Homeowner associations must have adequate replacement reserve fund

New in 2012 is the state requirement for Minnesota homeowner associations to have a separate and adequately funded replacement reserve fund.

Condo-th-loringAn important concern for townhome and condo buyers has always been the strength of the reserve fund… how much is it and is it enough to cover repairs and replacement costs when needed or will there be special assessments?

Although associations have been required to include reserve funds in their budgets since 1994, many associations have faced significant financial challenges in recent years and many associations have failed to adequately fund their reserve accounts or have ‘borrowed’ reserve funds to cover operating expenses.

Effective January 1, 2012, Minnesota Statute 515B.3-1141 requires that a separate and adequately funded replacement reserve fund be in place. Although not specified, in most cases this would include a long-term repair replacement plan for common elements with a life expectancy of less than 30 years.

The association shall include in its annual budgets replacement reserves projected by the board to be adequate, together with past and future contributions to replacement reserves, to fund the replacement of those components of the common interest community which the association is obligated to replace by reason of ordinary wear and tear or obsolescence.”

See the statute itself for specifics, below is a summary of key elements.

  • Must be able to repair or replace components such as roof, siding, common heating plant, common areas, etc that are the responsibility of the association based on the estimated useful life of each component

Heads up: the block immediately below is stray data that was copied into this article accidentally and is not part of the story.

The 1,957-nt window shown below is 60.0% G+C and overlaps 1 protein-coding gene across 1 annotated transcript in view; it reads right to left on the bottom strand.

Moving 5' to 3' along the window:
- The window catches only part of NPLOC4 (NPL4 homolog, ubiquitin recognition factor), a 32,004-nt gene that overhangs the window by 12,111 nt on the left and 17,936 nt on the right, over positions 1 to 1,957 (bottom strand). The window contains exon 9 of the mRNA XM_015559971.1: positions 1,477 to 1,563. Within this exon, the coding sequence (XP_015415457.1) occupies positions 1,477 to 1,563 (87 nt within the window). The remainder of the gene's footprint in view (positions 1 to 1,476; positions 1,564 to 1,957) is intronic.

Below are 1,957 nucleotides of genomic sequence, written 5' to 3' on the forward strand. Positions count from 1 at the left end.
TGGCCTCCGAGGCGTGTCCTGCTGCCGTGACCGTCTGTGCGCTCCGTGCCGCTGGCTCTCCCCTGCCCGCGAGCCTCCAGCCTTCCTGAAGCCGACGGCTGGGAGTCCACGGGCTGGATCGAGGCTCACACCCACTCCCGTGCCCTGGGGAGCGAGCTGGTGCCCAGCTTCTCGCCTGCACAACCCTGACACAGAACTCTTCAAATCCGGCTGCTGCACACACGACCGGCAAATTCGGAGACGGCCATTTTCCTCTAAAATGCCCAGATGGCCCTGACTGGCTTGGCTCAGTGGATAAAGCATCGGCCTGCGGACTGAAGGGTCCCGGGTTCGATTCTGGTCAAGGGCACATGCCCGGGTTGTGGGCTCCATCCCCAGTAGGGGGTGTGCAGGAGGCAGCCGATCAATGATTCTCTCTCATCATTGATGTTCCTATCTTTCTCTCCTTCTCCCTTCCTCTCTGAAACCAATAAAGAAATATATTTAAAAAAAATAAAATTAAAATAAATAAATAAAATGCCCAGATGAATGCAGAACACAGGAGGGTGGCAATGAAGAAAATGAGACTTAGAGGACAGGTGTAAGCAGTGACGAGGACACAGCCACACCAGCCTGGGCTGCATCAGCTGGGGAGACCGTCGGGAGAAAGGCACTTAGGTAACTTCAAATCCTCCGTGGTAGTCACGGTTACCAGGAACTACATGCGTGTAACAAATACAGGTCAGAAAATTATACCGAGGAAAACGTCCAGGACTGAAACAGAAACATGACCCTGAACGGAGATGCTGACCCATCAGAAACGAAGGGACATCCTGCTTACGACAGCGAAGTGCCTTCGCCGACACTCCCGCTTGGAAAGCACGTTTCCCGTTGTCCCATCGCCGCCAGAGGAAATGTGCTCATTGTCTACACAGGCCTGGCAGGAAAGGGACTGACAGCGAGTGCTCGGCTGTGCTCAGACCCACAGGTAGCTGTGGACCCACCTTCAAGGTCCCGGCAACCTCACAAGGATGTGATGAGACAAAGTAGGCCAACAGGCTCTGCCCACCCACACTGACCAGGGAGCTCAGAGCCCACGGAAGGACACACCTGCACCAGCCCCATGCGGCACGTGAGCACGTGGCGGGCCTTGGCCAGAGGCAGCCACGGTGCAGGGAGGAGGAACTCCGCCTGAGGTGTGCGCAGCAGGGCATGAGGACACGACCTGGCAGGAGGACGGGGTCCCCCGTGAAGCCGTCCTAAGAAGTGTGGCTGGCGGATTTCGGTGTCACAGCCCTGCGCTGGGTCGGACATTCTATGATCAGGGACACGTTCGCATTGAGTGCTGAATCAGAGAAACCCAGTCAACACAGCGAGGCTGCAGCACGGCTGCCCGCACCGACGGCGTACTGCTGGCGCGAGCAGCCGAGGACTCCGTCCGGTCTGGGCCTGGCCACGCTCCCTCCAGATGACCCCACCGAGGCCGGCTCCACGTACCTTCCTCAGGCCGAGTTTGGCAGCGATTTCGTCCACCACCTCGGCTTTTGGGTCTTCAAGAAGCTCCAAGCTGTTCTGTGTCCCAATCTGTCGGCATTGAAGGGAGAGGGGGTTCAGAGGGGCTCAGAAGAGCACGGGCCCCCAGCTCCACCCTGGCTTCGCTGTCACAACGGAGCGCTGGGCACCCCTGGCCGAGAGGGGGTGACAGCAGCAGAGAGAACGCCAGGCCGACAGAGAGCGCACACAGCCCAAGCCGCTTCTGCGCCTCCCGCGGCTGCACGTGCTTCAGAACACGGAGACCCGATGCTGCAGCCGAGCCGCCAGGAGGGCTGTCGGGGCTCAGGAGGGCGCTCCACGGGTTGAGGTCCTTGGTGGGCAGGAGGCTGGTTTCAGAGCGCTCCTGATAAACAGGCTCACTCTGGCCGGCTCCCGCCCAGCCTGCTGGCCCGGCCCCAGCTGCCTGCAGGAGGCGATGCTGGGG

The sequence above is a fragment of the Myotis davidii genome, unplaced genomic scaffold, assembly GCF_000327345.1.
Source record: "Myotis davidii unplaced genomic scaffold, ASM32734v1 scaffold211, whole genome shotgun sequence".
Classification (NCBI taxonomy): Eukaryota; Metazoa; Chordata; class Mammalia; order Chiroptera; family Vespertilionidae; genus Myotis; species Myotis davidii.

• Funds can come from regular dues or special assessments or other means, but the plan must specify where the funds are coming from
  • Reserve funds must be kept in a separate account, not part of the general fund, and reserve funds cannot be borrowed to cover a shortage for operating expenses but can be used as collateral for a loan to the association
  • Plan must be reviewed every 3 years

If you are purchasing a common interest property governed by an association, make sure you are provided with a replacement reserve plan as part of the association documents. Failure to have adequate reserves may affect ability to finance the project.

Sharlene Hensrud, RE/MAX Results – EmailMinneapolis Condo and Townhouse Realtor


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I love what I do! Highly insightful, analytical and creative, there is nothing I love more than helping you find the right solution for your real estate transition. My mission is to serve my clients with honesty and integrity, exceeding their expectations in service and support… and to help others by donating a portion of every transaction to Habitat for Humanity.

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